Small Dehumidifier to decrease heating costs this winter

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  • wizzo227's Avatar
    Level 21
    A dehumidifier has helped to decrease my heating bills this winter. A thermoelectric device traps condensation in a drip tray of about 600 cc. It uses about 0.024 kW and collects typically 1 ounce (30 grams) of water overnight. The drip tray is a safer place for that damp to go to than the walls carpet and wardrobe. At a cost of about 0.2 kWh per night, that saves needing to open a window so much, and has saved several kWh of heating per night to get the same drying effect.
    Last edited by Han_EONNext; 20-02-23 at 09:14.
  • 7 Replies

  • DebF_EONNext's Avatar
    Community Team
    This is a fantastic idea @wizzo227, I thought about trying this but I worried about the noise are they loud?
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  • wizzo227's Avatar
    Level 21
    @DebF_EONNext
    Not at all loud. I sleep in the same room as mine. You can set a scrap PC fan at 9 Volts to test listening to exactly what these things do. The thermoelectric part is solid state and silent. This week grams water collected overnight has been 31, 44, 48, 41, 28 somewhat weather dependent. I do still open the window in the daytimes, but not for so long, so letting in less cold.
  • wizzo227's Avatar
    Level 21
    The BBC report one of the most reputable brands of house sized dehumidifer; things which run at 0.1 to 0.2 kW to pull perhaps a pint of water out of the air overnight. https://www.bbc.co.uk/news/business-67623256
    With just me damply exhaling into the small bedroom, the smaller thermoelectric dehumidifier reported last year suits me better. This week with warm damp weather outside for January, mine has been collecting around 2 ounces of water overnight while running at 0.02 kW; less than having a TV on.
    The week before, while it got to freezing outside, I didn't bother with the dehumidifier as the cold window glass was collecting far more condensation than a cold-box dehumidifier would, so I'd open the windows briefly and wipe down condensation to drip to outside as my main way to get rid of surplus damp. I have also used it near to a clothes drying rack which had not finished off drying outdoors before we ran out of daylight, again collecting a few ounces of water in a few hours.

    It is also possible to get "zeolite disc" type dehumidifiers which use typically 0.6 kW, which is enough to be useful heating byproduct, and might suit a bigger house with more occupants and laundry, and who want anyway to burn 0.6kW of electric heating at times. Has anybody tried various types who could comment ?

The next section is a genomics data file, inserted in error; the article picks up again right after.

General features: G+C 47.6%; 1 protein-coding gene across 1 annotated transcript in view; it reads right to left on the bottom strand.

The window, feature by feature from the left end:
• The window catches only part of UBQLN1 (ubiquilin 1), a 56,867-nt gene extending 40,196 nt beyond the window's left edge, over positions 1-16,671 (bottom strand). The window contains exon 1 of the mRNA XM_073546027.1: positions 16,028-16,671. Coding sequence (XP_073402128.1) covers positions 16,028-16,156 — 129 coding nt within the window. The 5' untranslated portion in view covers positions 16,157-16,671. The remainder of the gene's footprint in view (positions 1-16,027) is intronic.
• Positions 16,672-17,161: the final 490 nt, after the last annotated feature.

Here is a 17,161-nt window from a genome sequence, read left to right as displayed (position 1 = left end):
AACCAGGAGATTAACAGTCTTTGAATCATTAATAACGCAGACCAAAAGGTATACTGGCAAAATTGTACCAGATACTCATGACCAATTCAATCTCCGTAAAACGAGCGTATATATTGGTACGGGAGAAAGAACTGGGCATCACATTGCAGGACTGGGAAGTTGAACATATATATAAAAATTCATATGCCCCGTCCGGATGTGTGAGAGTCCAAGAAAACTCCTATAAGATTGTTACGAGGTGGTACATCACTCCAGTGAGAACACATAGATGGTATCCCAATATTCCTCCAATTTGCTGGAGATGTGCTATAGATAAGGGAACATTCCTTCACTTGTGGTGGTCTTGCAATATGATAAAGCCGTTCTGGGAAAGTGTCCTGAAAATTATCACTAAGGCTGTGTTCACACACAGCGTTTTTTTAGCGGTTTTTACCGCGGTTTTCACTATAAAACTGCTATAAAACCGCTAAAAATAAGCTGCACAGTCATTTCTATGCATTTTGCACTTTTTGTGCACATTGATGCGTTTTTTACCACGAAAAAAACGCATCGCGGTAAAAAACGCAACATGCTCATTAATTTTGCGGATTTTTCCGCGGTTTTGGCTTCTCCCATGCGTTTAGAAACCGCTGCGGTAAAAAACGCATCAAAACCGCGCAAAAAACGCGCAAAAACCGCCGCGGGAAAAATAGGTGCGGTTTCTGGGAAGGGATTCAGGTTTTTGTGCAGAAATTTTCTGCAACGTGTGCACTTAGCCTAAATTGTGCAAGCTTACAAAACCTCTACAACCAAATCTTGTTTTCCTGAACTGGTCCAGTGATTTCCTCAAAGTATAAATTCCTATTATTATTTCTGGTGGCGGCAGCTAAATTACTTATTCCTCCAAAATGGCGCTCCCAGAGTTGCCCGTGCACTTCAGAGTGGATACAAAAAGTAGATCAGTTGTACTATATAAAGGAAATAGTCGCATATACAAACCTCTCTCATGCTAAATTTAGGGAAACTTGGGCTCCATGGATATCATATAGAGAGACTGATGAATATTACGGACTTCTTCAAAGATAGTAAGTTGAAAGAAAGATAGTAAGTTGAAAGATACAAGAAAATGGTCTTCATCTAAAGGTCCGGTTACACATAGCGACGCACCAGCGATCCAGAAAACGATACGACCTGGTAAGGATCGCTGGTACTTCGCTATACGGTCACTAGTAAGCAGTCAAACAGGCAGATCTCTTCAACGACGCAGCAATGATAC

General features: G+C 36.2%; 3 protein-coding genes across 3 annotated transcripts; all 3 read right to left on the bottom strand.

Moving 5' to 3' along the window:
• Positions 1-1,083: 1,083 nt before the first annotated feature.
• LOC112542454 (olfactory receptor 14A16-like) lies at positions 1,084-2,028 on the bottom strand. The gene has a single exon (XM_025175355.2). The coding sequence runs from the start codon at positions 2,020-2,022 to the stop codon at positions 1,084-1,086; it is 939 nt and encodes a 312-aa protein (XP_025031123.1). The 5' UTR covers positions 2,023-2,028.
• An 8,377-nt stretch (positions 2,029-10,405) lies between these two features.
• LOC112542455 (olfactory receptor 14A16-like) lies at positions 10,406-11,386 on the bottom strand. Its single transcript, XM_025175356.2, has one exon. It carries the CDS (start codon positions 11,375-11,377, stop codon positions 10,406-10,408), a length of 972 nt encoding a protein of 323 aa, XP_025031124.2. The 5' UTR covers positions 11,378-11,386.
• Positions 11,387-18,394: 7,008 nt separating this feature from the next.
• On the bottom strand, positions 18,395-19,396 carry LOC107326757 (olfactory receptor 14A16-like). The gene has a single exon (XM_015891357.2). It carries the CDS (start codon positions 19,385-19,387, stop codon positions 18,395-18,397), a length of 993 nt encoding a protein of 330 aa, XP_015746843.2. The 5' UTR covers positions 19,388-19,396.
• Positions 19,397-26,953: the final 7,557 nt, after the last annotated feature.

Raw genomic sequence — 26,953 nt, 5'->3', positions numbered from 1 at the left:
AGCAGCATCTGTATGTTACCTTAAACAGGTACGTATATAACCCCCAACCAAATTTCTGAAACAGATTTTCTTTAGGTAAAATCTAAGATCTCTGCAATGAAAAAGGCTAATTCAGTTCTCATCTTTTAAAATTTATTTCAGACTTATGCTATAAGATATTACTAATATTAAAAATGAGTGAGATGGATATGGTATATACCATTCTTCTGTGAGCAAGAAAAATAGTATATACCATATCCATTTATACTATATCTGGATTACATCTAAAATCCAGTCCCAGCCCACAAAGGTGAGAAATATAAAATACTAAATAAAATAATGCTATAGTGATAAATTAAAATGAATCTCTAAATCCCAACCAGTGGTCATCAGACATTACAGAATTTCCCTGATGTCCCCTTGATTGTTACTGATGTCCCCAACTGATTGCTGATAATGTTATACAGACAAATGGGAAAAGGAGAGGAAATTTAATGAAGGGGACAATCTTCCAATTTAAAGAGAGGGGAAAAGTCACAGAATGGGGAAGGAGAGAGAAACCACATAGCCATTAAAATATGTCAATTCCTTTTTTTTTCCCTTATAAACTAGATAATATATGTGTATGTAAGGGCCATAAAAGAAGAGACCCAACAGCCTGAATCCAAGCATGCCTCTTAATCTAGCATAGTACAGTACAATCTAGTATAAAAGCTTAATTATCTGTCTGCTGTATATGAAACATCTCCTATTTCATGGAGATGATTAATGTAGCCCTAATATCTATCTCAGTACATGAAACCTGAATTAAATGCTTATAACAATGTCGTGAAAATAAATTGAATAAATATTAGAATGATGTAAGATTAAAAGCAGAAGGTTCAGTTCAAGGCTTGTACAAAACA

• meldrewreborn's Avatar
    Level 91
    @wizzo227

    Others have mentioned the Aero 360. I've looked at these and came to the conclusion that the cartridge inside is just common salt. (I may be wrong) Living in London our water is quite hard so we have a water softener that means the vast majority of our supply is softened (all bar kitchen sink). The water softener uses pebble salt in an ion exchange process to soften the water. Inevitably I spill some of the salt when filling the softener (its in the garage) and I've noticed how the spilled salt attracts condensation. An old technique for keeping salt dry in a condiment set was to put rice in it. I shall have to construct a device using salt or salt and rice to see if its effective in absorbing condensation.

    To remove overnight condensation from our bedroom window we use a J cloth slightly damp to remove most of the excess water and then a chamois pad from Lidl to dry completely.. Works a treat and is sometimes my morning exercise. However I've only had to do it once so far this week the problem is quite variable in nature.
    Last edited by meldrewreborn; 26-01-24 at 16:51.
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  • retrotecchie's Avatar
    Level 92
    @meldrewreborn

    I have double glazing and haven't experienced condensation on the inside of a window since the late 70s!

    My house, being of stone construction and not having any DPC can be a bit prone to higher humidities, but keeping it at a fairly constant 16C and using non-electric dehimidifiers in strategic locations and using the trickle vents on the windows means it's never a real problem.

    The cheap half-litre dehumidifiers costing a few tens of pence each are all that is needed in bedrooms and the living areas, but the Aero 360 has proven it's worth in my unheated barn/office.
    Don't shoot me, I'm only the piano player. I DON'T work for or on behalf of EON.Next, but am willing to try and help if I can. Not on mains gas, mobile network or mains drainage. House heated almost entirely by baby dragons.
  • wizzo227's Avatar
    Level 21
    never a real problem.
    It sounds like you don't have much exhaled dampness. Unplanned draughts are improbable given your history of considerable energy saving. Does your success mean that you've worked out how to not breathe at night time ? Asking fuel-poverty households to not exhale at night time seems to me to be rather an unfair way to save their heating cost of opening windows enough to dry the room, which is why I still prefer my small thermoelectric dehumidifier.
    Last edited by wizzo227; 27-01-24 at 17:38. Reason: spelling enegy
  • retrotecchie's Avatar
    Level 92
    @wizzo227

    Unwanted draughts are all eradicated. But the window trickle vents are more than adequate to mitigate exhaled moisture and even in winter I tend to leave one of the windows open just an inch or two at night. I don't heat the bedroom as I find the heat coming from downstairs is more than enough to maintain a comfortable sleeping temperature of around 14°C.